First quarter is over, and financials are being reported. Board season is in full swing.
What is interesting to me is how all the company boards I serve require different decisions to be made. Yet, at the heart of all the tactical issues, the strategic needs are the same.
Let me explain by starting with the tactical issues at hand:
1. The development of a companywide bonus program
2. The succession of an executive leader into a vice president role
3. A retiring company owner searching for new talent required to grow the business
4. Identifying a new board member with the expertise required for the next business cycle
All of these businesses are in different industries. But do you see the underlying strategic themes? Each business is evolving and growing.
I think of this phenomenon as a business “growing up.” In my case, the companies are transitioning from one generation of owners/leaders to the next. And what got them here will not be what gets them there.
New Beginnings Are Emotional
First, one must acknowledge change. A leadership transition in particular is an emotional process for everyone involved. The leader will likely feel sadness or grief, mourning the loss of something they have worked so hard to build.
The new leader, however, will be excited and nervous for this next stage of life. A retired CEO can play an invaluable role here as a mentor, sounding board and link to critical outside connections. The exiting leader will also have peace of mind knowing that their legacy will continue in good hands. And a good board will help both the exiting CEO and new leader transition into their new roles, managing emotions as well as expectations.
See the Big Picture
Company boards should be strong, high-functioning work groups whose members trust and challenge one another. Board members should engage with senior company leaders on critical issues facing the corporation. But all too often, company leaders simply report out to their board members and do not engage members in strategic discussions.
Sometimes a “good board member” is judged based on their meeting attendance. When, in fact, they should be analyzing complex financial issues and understanding the kinds of risk a company can and should take on in order to evolve and grow.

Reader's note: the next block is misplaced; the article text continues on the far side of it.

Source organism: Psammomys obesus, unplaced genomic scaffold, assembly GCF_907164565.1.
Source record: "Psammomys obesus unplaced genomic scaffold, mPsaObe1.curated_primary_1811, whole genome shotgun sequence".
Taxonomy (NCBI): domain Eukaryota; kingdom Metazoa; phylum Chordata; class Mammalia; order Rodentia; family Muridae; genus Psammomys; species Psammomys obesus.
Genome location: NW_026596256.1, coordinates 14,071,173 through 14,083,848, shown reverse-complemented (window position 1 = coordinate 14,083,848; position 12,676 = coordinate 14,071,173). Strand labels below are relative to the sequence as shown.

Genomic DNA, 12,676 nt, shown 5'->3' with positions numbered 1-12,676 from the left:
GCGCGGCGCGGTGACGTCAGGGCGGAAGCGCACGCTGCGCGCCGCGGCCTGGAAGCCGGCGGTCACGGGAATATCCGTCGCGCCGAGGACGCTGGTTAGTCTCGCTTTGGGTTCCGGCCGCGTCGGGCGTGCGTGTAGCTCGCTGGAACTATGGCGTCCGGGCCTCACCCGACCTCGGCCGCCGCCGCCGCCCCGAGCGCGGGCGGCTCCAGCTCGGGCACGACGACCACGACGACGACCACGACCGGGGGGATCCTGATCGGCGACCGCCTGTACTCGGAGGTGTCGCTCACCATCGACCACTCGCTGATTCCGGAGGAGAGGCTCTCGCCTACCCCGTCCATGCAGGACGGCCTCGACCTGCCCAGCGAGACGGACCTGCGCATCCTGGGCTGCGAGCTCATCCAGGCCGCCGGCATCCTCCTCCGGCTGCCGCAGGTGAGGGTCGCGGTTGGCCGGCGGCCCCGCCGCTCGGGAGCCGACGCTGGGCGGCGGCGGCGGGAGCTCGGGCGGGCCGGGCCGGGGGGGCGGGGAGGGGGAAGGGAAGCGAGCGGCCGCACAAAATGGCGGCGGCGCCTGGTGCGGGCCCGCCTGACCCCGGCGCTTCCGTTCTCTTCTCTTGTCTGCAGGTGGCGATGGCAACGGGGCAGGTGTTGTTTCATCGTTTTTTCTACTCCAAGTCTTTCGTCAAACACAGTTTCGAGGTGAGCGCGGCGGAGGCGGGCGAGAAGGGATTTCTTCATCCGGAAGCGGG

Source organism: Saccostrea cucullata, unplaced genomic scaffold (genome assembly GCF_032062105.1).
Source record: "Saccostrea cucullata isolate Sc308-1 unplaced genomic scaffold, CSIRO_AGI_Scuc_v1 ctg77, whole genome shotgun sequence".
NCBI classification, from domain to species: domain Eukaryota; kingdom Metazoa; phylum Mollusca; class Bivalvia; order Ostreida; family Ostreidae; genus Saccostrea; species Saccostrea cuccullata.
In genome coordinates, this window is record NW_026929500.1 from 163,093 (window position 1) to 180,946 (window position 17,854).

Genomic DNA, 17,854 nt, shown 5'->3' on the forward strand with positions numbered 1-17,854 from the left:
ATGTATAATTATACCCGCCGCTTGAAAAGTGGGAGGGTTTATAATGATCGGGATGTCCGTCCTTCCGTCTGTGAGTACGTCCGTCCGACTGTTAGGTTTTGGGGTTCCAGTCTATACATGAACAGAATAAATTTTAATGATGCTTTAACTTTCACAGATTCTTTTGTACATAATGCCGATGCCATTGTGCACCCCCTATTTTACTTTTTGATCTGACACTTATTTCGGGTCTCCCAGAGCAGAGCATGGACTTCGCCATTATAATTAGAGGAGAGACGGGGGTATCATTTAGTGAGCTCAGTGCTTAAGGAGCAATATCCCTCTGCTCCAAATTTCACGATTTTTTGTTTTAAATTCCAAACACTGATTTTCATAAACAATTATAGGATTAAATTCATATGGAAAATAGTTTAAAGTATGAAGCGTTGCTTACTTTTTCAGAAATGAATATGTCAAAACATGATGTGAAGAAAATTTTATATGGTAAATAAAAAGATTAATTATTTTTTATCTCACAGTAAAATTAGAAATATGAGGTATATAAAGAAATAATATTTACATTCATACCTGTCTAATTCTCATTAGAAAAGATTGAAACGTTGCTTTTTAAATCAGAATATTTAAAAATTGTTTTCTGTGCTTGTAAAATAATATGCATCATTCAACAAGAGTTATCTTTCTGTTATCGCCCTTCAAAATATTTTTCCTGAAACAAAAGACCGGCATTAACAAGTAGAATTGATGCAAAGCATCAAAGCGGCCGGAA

Should a board be made of independent members or insiders or both? I have found that a mixture of both is ideal. Insiders are well-informed about what is happening within the company and can help outside members feel more comfortable and plugged in to the reality of what is happening on a day-to-day basis. Outside members, since they are not involved in running the daily business, are able to maintain a birds-eye view, allowing room for strategic thought and risk management. In addition, outsiders are also generally familiar with other industries and can apply this knowledge of best practices to improve business performance.
Yet the real difference between a good board and a bad board is the social system. No matter how talented a group of people may be, they must first trust and respect one another. Then, once members feel psychologically safe, they will feel free to debate and challenge one another on tough, strategic decisions.
But board members who trust each other is not enough. The CEO must also trust his or her board, and be able to report the bad news right alongside the good in a timely manner. The board is there to help the CEO navigate business challenges by providing advice, support and connections. Let’s face it—it is lonely at the top.
Reflection: Is your board of directors helping your company strategically evolve and grow?
Ashleigh Walters was president of Onex Inc. through 2022 and is the author of Leading with Grit and Grace.